Last week, I listened to the so-called marriage experts attempt to impart some tips on marriage on television. I say so-called because the wife of one the experts has been disparaging him all over the social media wondering what kind of advice he can offer when he has, according to her, failed miserably in his own marriage.
Nonetheless, he said something that I found interesting. Before you get married, he advised the young, it’s prudent to learn as much about your spouse to be as you possibly can. There are people, he said, who came to discover once they were married that their wife, or husband for that matter, was a believer in witchcraft and like Samba Mapangala sings, everything they do lazima ipitie kwa waganga. The marriage, he said, either ends or one person has to give in to the other. And it’s the non-believer in witchcraft who always gives in because the believer’s position is never negotiable.
I hear their talks behind several closed doors go something like this: “People have to take care of themselves. Lazima mtu ajijue. You can’t succeed without protecting yourself from people. So and so have been to these people, that’s why their business is booming, they say of the richest person in the neighbourhood whose wealth is purely from hard work.
This, they say behind locked bedroom doors because they also happen to be the first couple to arrive at church on Sunday or the mosque on Friday where they pretend to be the holiest of thou.
Just like the financially successful “achieved the fete by use waganga”, schools that excel in KCSE have the exams “leaked to them”. As such, some Form Four students are now demanding that their headmasters take it upon themselves to “do like other schools and bring them the exam leaks”.
Believe it or not, some schools have been burned after headmasters refused flatly to the bizarre requests. “Alliance si wanasomeshwa exam. Kwa nini sisi tusisomeshwe exam pia? Ask the students of these backwater subcounty schools that to compare with Alliance is like comparing a mbuta with an omena; only that they all live in water makes them share the name, ‘fish’.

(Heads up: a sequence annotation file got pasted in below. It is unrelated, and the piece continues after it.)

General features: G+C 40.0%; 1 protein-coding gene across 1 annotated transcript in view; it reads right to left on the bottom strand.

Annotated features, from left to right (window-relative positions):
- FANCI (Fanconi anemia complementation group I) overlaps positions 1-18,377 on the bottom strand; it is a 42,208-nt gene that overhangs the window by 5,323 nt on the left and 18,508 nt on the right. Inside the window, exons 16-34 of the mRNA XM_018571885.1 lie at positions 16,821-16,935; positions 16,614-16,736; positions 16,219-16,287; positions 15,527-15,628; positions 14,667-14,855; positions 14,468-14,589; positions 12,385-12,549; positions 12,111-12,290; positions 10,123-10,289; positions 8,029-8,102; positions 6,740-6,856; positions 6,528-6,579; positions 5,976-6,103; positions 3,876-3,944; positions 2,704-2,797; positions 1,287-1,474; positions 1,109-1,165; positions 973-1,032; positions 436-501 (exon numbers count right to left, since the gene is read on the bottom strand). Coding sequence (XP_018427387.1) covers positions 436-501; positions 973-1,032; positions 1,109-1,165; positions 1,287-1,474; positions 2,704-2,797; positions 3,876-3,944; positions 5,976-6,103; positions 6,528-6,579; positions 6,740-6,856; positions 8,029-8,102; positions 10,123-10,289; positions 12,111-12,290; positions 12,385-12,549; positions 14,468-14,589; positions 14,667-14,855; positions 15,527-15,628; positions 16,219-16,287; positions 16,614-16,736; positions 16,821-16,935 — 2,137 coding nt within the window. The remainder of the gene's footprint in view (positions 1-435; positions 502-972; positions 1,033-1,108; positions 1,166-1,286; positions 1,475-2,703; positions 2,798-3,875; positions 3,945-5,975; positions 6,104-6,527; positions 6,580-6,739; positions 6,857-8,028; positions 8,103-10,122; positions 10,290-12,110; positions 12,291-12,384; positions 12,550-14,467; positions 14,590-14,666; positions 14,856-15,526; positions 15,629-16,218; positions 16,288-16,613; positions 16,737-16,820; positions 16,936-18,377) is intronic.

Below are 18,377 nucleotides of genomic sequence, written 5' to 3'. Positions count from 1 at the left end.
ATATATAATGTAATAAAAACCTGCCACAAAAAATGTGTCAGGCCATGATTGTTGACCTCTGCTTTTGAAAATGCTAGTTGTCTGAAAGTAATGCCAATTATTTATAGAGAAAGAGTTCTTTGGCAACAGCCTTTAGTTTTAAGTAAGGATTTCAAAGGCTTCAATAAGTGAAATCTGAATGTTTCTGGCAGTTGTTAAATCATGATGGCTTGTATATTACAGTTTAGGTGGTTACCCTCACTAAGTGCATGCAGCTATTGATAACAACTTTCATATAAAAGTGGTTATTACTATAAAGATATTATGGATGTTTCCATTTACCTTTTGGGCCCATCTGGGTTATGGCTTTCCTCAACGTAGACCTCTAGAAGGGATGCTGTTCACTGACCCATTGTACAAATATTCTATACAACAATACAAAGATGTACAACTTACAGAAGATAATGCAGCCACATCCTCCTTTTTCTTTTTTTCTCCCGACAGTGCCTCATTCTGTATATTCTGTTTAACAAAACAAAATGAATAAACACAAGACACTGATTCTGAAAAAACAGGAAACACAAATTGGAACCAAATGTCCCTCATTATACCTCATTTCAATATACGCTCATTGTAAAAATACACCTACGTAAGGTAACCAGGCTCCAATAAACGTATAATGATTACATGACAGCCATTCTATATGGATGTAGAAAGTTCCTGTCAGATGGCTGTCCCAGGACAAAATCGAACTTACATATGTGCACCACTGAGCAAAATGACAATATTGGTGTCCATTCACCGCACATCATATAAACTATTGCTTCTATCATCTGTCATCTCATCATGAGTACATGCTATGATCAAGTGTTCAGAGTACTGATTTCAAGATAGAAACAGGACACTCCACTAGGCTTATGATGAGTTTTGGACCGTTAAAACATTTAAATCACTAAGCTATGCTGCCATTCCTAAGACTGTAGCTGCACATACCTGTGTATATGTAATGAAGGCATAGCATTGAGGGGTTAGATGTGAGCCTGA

Similarly, these places where students are burning dormitories share the name ‘school’ with Alliance or Mangu just because they have classrooms and blackboards. Most are mere juvenile care centres only different from babycare centres because of the age. Others are but fattening centres where adolescent where adolescents simply go to grow up at. At least some of those who attend these schools can’t fit any other description. Which, given the things they are doing is a misdiscription. They are criminals those boys and girls burning schools. And not just criminals but stupid criminals. For a clever criminal would use the opportunity availed by schooling to acquire as much education as possible. This for future use as criminals.
But more shocking, and hence more worrying, than the school fires are the reactions of some of the education stakeholders. Take for instance Knut secretary general Wilson Sossion. According to Sossion, the school unrest has been sparked by the reforms announced by Education cabinet secretary Fred Matiang’i. One pities the children that have the misfortune of sitting infront of this teacher. What crap he must feed them. No wonder he didn’t have an explanation for the fires the same time last year.
Sossion’s counterpart Kuppet secretary general Akelo Misori on his part said some unrests are caused by subcounty school teachers who upon visiting national schools where they find students wake up at 4am to study, they go back to Kulala Boys Secondary and introduce the same yet students are used to waking up at 6am.
Looking at a girl on television wailing uncontrallably as she looked on as a dorm burned and lament that her Blue Band is in the box, you ask why this school isn’t aptly named Kukula Girls High.
Say what you want but the problem starts at home. A boy who has no time for books but to sleep and a girl who wants to save Blue Band and not books can’t have acquired this habits at school. When students burn schools for being asked to do what is expected of a citizen their age, it means that this isn’t asked of them at their homes. They would have burned the homes, then. This mannerlessness that they exhibit at school is extension of the rottenness in their homes.
A rottenness that afflicts less than one percent of society; and that also reflects in our institutions of learning where similar percentage is the one causing havoc.
We would have been worried if it took tonnes of stones to destroy a dorm as then we would have known that the whole school participated. But a match stick. It’s how small this problem is. Which follows that it’s easy to solve. But parents hold the solution. They impart morals and values on their children or have them admitted to approved school. But if Muthama and Kuria aren’t in Kamiti, the students might ask, why us.